Kim Lieberman

About Kim

Kim Lieberman is a contemporary conceptual artist living and working in Johannesburg, South Africa. 

Lieberman did her undergraduate degree at Wits Tech, and her MAFA at Wits University. She has had eight solo exhibitions Johannesburg | Cape Town | New York. And has been in group exhibitions all over South Africa, New York, and other parts of the USA, Italy, Sydney (LoveLace exhibition PowerHouse Museum).

Her work can be seen here at www.kimlieberman.com or on instagram @kimlieberman_ .

Artist Satement

“I came to lace not for wanting to be a lace maker but rather through conceptual art. I needed an idea to be carried with thread, and the only way to do it was to learn lace. At the time the lace expert who was to become my lace teacher, scoffed. She didn't think an artist had the staying power to make lace. That was in 2006. 


I took to lace instantly. And not just to the mathematical meditation of making it, but also to its history. To its representation in art for hundreds of years already. To the radical and ridiculous sumptuary laws that abounded in the past. There is a visceral connection between lace makers, the ones who are making it now have an understanding of those that made it then. This antique habit can be quite addictive, it is certainly intense in both the finished product and the process to get there.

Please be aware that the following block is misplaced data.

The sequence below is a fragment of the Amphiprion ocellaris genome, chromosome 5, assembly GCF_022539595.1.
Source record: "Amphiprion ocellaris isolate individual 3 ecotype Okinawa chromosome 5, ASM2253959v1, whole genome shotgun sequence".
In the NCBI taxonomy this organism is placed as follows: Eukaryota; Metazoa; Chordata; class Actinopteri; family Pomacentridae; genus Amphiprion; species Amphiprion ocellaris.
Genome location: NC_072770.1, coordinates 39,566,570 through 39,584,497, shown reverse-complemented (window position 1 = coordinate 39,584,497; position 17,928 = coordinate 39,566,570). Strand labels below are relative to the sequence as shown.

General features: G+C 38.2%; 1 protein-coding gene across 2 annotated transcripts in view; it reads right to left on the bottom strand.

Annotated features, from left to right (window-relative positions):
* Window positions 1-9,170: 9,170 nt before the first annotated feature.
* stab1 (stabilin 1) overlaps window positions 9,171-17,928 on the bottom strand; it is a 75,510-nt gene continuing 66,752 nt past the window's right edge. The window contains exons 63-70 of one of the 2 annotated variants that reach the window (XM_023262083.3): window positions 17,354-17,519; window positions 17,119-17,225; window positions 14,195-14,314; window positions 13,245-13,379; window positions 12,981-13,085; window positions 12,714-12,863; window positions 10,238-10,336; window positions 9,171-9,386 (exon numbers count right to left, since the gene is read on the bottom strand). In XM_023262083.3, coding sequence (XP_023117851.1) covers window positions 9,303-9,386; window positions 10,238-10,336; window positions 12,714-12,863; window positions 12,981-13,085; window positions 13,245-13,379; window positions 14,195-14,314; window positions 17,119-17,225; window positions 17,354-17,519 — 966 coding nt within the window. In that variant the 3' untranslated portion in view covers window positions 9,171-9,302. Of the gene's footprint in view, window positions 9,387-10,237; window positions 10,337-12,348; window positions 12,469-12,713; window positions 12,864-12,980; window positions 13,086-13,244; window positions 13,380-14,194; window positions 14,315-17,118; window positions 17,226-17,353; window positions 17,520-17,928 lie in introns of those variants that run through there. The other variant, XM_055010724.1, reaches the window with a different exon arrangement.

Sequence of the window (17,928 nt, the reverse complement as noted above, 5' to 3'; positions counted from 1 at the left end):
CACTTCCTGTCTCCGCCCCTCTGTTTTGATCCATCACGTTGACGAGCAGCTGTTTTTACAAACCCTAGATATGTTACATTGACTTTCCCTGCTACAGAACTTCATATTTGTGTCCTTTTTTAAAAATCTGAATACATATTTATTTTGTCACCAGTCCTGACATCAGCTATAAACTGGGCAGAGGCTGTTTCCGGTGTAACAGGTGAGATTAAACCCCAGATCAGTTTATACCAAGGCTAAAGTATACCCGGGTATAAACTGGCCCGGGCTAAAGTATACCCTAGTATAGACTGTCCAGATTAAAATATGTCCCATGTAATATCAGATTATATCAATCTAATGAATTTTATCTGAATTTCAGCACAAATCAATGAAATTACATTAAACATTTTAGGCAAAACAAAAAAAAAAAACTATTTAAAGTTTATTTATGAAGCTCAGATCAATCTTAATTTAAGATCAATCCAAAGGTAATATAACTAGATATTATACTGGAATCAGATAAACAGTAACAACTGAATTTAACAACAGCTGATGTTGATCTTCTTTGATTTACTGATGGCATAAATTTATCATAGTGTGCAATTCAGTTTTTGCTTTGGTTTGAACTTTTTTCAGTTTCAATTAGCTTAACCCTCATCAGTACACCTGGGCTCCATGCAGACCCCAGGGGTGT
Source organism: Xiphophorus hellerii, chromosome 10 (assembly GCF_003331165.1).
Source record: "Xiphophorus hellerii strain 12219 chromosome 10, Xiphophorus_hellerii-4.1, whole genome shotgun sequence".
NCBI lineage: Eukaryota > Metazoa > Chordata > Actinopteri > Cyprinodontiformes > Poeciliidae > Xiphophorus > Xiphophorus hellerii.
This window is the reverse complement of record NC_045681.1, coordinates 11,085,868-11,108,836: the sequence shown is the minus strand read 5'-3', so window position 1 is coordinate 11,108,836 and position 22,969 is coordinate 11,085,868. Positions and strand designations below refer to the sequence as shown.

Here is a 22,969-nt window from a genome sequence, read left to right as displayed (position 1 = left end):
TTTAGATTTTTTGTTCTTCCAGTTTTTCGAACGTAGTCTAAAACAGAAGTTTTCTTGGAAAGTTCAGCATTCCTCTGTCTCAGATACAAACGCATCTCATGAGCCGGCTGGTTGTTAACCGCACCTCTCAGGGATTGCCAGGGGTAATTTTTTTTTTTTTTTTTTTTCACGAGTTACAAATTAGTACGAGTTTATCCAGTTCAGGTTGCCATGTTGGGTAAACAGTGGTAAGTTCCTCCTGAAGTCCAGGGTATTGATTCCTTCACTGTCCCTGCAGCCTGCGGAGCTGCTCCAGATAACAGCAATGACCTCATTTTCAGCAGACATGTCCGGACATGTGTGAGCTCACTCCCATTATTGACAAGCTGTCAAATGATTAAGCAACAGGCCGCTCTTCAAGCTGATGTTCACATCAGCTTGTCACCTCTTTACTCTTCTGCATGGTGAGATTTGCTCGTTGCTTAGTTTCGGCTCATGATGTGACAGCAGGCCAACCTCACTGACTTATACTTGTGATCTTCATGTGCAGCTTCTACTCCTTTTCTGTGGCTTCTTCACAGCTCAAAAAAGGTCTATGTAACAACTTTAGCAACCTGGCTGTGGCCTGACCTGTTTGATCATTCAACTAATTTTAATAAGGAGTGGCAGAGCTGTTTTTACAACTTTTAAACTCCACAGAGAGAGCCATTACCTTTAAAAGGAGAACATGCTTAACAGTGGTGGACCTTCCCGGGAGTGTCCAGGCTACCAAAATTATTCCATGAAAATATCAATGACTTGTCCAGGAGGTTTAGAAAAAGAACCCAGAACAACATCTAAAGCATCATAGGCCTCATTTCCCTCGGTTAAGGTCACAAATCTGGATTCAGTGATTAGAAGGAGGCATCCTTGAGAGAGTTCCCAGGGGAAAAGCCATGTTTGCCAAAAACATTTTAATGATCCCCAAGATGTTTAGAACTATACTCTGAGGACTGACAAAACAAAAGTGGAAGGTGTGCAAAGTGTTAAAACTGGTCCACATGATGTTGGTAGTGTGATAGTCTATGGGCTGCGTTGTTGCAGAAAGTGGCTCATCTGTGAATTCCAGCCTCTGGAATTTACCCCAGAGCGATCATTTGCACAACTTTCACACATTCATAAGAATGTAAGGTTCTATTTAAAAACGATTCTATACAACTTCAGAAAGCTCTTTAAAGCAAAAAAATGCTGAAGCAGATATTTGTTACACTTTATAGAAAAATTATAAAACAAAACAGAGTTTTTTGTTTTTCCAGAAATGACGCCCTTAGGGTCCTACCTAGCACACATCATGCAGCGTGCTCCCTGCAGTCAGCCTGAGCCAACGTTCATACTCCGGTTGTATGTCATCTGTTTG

Initially I used lace to express my concept of how we all, through history and over geography, influence each other. As the ‘grounds’ in lace are an excellent expression of different patterned webs, and webs are about links and links can symbolise our human experience of connection. I learnt about pinnings and quickly understood their importance. I then designed some that would fit my purposes, and also brought the antique look of traditional lace pattern into a more contemporary visual.

 

While in the process of making these contemporary pieces, I came across a Peter Pan collar that I fitted onto a drawing which included a blood red self portrait. Doors opened. Collars frame the head. And I was interested in re-contextualising who’s head are we framing now, here, in Africa. Looking at the old sumptuary laws where it was illegal for peasants to wear lace, illegal! I became acutely aware how that would not go down well in our young and important democracy in South Africa. So I decided to twist lace’s history and allow all different people to wear the collars in their portraits.

 

Lace is an extreme craft. Which has lasted for thousands of years in important positions. To take it on now, to draw it from the past, is to ensure a deep human skill, that can actually only be done by human hands to get the full powerful story.”

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